Research matters ... improved rooting solutions

Rooting hormones are usually applied to stem cuttings by dipping their bases into a liquid containing the hormone or into a powder to which the hormone has been added.

Success depends in part on the cutting being exposed to the hormone for as long as possible. This is unlikely to be very long when a liquid is used and it was suggested that a thickening agent should be added to the solution to make the liquid stick to the cutting.

In these experiments, the thickening agent was sodium cellulose glycolate (SCG) (also known as sodium carboxymethylcellusose, CMC), which assisted the uptake of calcium into apples as described in an earlier report (HW, 12 November).

Test solutions containing different amounts of SCG were prepared with deionised water or with an alcohol-based solution of rooting hormone. The test materials included softwood shoots of Hedera helix, and semi-hardwood shoots of Elaeagnus x ebbingei.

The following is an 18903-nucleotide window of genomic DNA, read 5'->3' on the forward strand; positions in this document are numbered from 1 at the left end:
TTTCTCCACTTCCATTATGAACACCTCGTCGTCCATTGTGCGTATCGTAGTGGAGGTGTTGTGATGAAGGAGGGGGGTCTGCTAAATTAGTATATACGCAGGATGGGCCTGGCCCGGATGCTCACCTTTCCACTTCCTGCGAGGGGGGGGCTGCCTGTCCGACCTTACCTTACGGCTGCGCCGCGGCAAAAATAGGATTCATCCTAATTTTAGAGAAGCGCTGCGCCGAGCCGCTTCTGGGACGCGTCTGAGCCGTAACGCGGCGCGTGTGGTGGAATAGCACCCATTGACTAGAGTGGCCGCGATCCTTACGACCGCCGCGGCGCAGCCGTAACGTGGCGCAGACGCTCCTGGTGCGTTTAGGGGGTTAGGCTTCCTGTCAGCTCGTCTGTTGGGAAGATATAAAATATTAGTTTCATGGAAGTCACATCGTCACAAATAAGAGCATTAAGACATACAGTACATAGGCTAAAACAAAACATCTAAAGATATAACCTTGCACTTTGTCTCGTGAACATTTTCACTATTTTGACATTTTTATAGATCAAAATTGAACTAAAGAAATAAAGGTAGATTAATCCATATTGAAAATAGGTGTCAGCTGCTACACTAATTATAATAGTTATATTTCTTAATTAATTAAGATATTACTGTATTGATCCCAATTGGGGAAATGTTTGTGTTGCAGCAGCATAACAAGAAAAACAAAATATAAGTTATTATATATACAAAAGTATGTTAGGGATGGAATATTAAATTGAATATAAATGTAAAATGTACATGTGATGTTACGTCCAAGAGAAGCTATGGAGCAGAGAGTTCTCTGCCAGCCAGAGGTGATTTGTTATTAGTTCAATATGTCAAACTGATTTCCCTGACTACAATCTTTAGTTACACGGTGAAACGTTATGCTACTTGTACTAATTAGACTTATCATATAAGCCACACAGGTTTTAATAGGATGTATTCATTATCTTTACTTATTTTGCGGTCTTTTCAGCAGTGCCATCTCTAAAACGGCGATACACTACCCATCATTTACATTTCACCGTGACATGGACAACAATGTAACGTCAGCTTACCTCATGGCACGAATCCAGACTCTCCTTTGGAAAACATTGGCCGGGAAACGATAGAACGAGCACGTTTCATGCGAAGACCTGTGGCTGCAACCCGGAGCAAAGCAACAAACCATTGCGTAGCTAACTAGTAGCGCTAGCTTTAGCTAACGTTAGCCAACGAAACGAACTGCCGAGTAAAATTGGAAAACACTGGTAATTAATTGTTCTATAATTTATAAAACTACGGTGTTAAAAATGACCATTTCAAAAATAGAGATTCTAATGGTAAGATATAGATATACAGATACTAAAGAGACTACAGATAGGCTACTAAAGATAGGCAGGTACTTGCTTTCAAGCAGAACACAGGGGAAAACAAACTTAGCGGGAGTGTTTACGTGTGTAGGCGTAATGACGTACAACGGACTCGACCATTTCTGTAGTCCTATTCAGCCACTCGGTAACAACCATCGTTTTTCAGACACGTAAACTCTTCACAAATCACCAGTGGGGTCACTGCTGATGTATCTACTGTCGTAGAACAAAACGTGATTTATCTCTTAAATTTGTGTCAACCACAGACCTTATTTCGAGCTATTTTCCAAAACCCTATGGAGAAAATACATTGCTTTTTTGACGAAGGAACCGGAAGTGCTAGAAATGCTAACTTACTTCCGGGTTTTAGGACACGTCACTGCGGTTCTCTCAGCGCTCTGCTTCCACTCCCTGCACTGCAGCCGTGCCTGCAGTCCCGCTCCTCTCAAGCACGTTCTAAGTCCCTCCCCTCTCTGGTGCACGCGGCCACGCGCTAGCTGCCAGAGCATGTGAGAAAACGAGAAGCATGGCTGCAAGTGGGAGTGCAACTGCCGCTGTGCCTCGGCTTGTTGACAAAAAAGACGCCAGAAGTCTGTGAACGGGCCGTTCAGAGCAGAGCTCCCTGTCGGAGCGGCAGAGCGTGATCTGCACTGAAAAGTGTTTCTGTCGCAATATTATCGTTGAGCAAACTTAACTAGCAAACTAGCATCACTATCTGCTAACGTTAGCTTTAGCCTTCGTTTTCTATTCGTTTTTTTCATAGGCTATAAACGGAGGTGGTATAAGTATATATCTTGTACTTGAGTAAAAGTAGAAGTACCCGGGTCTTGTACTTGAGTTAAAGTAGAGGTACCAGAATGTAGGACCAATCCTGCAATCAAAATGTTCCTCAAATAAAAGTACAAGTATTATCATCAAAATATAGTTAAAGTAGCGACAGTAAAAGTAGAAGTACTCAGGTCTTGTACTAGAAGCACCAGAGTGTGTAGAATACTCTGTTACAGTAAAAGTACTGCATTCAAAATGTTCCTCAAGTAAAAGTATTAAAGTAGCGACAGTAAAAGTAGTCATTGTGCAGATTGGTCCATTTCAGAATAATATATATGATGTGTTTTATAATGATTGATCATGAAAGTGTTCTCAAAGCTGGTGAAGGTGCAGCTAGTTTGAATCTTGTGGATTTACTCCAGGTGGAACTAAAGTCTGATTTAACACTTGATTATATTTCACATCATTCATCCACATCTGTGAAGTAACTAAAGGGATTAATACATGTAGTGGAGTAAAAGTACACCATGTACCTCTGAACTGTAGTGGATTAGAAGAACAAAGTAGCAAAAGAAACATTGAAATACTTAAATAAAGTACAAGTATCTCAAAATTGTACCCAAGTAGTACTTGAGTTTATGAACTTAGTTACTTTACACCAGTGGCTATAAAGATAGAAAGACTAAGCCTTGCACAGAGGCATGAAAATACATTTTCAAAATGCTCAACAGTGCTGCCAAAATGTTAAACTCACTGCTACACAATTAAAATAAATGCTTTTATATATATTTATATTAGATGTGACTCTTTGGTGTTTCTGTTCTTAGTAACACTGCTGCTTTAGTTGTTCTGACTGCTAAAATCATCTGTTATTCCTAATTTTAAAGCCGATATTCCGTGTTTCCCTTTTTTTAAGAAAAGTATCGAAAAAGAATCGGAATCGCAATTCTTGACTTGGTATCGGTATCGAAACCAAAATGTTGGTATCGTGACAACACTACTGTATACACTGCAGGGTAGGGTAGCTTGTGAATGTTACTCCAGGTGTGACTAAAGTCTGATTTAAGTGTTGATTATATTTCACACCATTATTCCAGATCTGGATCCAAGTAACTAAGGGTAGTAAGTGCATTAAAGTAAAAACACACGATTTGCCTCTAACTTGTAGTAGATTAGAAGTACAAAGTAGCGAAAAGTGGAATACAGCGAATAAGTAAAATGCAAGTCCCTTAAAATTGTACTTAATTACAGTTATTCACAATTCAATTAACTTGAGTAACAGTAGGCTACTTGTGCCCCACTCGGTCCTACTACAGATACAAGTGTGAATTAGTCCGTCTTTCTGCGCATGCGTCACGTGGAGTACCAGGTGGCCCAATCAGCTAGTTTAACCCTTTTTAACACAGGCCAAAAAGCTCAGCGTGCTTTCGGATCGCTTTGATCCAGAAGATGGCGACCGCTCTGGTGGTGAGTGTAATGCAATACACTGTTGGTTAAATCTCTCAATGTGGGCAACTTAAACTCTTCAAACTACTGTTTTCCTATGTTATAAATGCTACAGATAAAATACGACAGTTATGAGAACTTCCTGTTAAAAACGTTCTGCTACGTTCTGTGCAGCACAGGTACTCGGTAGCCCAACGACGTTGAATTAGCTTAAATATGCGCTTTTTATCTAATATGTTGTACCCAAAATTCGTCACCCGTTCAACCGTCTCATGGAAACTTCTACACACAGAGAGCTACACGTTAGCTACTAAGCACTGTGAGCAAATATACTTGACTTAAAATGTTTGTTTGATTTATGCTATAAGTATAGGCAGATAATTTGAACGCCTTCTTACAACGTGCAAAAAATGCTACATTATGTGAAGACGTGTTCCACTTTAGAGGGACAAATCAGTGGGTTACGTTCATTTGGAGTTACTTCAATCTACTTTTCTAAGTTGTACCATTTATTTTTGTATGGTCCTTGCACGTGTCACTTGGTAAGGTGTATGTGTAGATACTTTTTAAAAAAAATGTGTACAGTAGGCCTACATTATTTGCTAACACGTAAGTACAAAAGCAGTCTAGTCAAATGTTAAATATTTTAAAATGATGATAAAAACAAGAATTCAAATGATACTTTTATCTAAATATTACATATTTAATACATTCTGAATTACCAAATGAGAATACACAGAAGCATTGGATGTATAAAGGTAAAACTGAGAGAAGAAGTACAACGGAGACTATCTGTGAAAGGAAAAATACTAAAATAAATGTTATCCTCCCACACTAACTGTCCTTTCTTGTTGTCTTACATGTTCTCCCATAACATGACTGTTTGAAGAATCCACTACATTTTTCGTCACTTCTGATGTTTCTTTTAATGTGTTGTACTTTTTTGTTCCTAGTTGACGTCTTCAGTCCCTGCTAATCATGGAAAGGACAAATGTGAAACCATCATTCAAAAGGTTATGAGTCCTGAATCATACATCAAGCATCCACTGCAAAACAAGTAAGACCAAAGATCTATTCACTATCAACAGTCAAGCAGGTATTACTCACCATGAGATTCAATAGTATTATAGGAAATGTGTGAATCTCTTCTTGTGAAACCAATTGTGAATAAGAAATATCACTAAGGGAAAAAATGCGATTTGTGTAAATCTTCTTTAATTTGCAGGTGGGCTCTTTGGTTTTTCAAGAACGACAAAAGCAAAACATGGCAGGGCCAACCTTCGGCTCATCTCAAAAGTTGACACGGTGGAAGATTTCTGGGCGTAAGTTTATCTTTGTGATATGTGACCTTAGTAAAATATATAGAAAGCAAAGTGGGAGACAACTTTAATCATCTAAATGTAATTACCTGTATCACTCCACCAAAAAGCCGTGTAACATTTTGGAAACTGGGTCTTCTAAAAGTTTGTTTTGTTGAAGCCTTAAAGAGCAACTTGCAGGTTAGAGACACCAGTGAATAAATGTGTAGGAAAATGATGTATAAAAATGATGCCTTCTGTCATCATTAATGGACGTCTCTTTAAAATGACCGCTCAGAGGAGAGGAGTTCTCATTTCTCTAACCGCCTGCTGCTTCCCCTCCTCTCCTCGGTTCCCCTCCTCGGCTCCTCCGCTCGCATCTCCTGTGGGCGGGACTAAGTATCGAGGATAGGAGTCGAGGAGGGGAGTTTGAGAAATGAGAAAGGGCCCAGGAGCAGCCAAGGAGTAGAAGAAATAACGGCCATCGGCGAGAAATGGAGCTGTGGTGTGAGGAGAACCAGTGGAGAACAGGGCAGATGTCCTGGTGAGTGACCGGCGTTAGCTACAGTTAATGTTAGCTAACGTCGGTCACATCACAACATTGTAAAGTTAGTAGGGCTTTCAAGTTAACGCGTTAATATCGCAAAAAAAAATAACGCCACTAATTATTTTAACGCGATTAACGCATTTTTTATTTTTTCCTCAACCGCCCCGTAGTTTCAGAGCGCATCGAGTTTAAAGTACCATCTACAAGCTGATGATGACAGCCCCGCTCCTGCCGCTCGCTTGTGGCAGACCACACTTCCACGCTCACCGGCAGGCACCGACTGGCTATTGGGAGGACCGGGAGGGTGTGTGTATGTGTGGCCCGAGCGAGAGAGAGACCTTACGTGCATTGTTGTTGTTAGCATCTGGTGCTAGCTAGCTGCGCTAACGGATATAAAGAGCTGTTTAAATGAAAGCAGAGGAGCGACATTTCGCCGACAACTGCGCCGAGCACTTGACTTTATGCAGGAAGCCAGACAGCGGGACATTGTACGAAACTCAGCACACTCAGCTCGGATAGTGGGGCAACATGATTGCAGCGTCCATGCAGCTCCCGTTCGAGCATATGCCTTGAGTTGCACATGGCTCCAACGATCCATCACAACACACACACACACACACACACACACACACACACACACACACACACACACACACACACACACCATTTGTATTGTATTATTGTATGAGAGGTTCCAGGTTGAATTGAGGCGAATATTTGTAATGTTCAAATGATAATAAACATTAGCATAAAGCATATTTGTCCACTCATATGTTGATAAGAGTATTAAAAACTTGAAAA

Standard-length shoots were weighed and then dipped into the test solutions to a depth of 2.5cm for one second. Excess liquid was allowed to drain from the cuttings before they were weighed again. More material stuck to the cuttings when SCG was used and the best effect was obtained with 13.5 grams of SCG per litre.

Maximising Adhesion of Auxin Solutions to Stem Cuttings Using Sodium Cellulose Glycolate by Blythe and Sibley (2010). HortScience 45 (10): 1507-1509. ISHS Members can view HortScience at www.ishs.org

Dr Ken Cockshull, associate fellow, Warwick Crop Centre, University of Warwick


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